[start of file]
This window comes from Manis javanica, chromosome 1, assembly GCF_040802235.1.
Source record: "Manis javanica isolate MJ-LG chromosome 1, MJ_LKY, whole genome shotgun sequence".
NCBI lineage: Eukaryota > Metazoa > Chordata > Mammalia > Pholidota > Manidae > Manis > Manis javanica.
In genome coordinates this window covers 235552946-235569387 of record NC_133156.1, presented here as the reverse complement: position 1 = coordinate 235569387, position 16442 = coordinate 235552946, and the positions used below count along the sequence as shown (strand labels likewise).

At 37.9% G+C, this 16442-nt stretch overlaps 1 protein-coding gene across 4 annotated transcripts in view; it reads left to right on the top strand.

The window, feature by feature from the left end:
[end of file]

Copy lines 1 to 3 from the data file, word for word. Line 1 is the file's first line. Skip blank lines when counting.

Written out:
This window comes from Manis javanica, chromosome 1, assembly GCF_040802235.1.
Source record: "Manis javanica isolate MJ-LG chromosome 1, MJ_LKY, whole genome shotgun sequence".
NCBI lineage: Eukaryota > Metazoa > Chordata > Mammalia > Pholidota > Manidae > Manis > Manis javanica.